Thanks in advance,
DoorK

 

Offline amyk

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It could be to suppress EMI from arcing of the rheostat wiper.
 

Offline TheMG

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Carbon piles are pretty though, a bit of arcing from back EMF from the motor ain't gonna hurt it. The motor likely also has (or should have) its own suppression cap, for EMI/RFI reasons.

The very nature of how a carbon pile works can generate some small arcs, this the need for a capacitor to help suppress EMI/RFI.

I would put one in there. If any of your neighbors are ham radio operators or just like to listen to AM broadcast, they will much appreciate it.

A modern X rated suppression film capacitor will do, and those fail open not short, but they are also much longer lasting than the paper caps that were common many decades ago.
 
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Offline floobydust

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Capacitor across the carbon-pile is to prevent it from arcing due to the motor's inductance and back-EMF. I could see the carbon lighting up and making high voltage.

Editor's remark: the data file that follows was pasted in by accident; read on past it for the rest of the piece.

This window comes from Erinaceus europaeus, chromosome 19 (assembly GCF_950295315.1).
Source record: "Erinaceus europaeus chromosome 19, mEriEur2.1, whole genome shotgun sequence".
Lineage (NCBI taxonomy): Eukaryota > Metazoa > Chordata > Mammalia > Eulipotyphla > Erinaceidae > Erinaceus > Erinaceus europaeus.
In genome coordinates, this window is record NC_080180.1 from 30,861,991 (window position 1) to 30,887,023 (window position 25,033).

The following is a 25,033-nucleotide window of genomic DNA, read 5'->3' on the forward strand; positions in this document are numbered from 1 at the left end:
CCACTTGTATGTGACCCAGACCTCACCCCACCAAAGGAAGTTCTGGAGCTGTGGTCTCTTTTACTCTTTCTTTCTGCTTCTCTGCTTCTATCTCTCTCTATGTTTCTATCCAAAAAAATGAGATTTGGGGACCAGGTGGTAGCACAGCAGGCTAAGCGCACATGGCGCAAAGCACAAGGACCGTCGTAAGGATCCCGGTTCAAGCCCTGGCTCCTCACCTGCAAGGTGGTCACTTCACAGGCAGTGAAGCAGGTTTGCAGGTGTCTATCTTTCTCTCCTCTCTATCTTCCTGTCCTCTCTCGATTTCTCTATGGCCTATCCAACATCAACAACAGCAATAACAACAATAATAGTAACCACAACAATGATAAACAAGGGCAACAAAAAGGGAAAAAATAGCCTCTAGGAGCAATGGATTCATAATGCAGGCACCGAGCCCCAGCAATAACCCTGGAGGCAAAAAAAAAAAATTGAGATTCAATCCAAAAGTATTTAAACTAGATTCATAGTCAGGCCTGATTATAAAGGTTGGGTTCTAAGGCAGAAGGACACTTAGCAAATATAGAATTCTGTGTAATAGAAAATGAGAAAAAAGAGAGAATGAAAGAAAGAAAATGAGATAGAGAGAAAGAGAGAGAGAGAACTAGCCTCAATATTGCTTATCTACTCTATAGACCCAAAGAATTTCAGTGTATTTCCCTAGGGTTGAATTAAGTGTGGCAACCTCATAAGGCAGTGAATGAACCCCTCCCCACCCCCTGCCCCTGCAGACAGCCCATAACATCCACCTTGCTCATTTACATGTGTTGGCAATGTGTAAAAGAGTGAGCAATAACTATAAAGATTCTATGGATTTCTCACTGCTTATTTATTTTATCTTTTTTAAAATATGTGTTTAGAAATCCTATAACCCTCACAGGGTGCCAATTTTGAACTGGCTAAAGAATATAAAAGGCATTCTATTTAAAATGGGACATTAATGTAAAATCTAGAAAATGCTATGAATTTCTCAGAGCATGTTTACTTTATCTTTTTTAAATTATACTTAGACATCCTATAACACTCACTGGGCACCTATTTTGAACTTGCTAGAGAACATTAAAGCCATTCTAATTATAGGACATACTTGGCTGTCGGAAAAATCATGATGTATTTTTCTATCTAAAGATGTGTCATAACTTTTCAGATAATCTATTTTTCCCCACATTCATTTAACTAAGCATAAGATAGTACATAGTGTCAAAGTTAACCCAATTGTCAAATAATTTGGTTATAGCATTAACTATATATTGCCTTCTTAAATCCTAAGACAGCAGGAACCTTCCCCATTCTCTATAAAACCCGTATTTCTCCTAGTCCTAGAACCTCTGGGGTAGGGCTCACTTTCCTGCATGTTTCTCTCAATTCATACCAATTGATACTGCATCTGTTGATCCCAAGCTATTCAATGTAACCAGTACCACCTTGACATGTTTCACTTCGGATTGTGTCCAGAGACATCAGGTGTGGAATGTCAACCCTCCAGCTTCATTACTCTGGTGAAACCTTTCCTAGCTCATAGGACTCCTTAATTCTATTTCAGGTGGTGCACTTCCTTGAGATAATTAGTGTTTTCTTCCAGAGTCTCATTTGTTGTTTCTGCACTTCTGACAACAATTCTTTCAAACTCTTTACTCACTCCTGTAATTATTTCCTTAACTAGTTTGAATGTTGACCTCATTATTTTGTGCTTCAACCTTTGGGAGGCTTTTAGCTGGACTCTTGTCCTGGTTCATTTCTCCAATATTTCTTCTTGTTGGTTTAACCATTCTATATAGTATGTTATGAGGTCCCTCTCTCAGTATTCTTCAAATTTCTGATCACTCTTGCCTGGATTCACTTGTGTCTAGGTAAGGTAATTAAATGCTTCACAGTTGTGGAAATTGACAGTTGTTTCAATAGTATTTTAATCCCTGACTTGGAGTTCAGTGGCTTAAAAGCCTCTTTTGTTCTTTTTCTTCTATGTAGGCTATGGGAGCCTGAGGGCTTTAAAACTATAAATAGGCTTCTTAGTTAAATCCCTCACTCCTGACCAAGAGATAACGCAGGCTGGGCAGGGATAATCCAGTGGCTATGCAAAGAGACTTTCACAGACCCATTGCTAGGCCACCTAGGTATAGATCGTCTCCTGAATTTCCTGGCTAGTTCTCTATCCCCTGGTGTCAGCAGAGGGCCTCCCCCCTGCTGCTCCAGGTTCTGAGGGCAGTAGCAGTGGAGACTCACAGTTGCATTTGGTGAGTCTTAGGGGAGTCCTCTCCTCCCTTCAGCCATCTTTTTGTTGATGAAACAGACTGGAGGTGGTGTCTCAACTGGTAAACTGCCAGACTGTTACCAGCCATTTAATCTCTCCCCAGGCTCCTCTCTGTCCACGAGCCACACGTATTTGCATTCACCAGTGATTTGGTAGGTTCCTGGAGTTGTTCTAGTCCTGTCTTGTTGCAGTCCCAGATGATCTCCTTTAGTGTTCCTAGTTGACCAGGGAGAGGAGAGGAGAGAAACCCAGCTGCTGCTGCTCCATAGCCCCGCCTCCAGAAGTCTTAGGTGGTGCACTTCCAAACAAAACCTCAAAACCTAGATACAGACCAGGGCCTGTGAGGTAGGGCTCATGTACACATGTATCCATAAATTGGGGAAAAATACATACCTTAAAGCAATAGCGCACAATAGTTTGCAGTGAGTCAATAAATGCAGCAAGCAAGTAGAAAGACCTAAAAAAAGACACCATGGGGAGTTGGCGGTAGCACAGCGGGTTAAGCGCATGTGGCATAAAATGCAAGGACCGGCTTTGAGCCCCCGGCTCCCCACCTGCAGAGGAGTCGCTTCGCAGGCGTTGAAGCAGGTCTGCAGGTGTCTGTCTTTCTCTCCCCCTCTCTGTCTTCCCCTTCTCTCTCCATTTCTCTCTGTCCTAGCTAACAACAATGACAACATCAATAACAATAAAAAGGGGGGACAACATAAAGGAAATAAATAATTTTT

Capacitor across the motor plus inductors is to lower EMI from the brushes arcing, so you can sew and listen to the radio. I see that in the SCR/TRIAC foot pedals.

I would use a vanilla X-capacitor 0.1uF at least 275VAC. Kemet has some with longer leads like R46 $0.51

But see pics Singer later used two capacitors, 0.1uF and 0.0047uF
pic taken from https://fixitworkshop.co.uk/2018/11/11/silent-singer-sewing-machine-pedal/

DON'T buy the Rifa PME271's (still for sale?!)  :palm: they fail bad, OMG they are in sewing machines too.
 
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Offline door king

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Thanks everyone.  Life happened and the project got benched for a while, but the carbon pile assembly has now been rebuilt.  I individually sanded both sides of almost 120 little carbon discs and wiped them down with isopropyl.  Tedious. 

Now to move on to ordering a capacitor, but first a few more questions...

Capacitor across the motor plus inductors is to lower EMI from the brushes arcing, so you can sew and listen to the radio. I see that in the SCR/TRIAC foot pedals.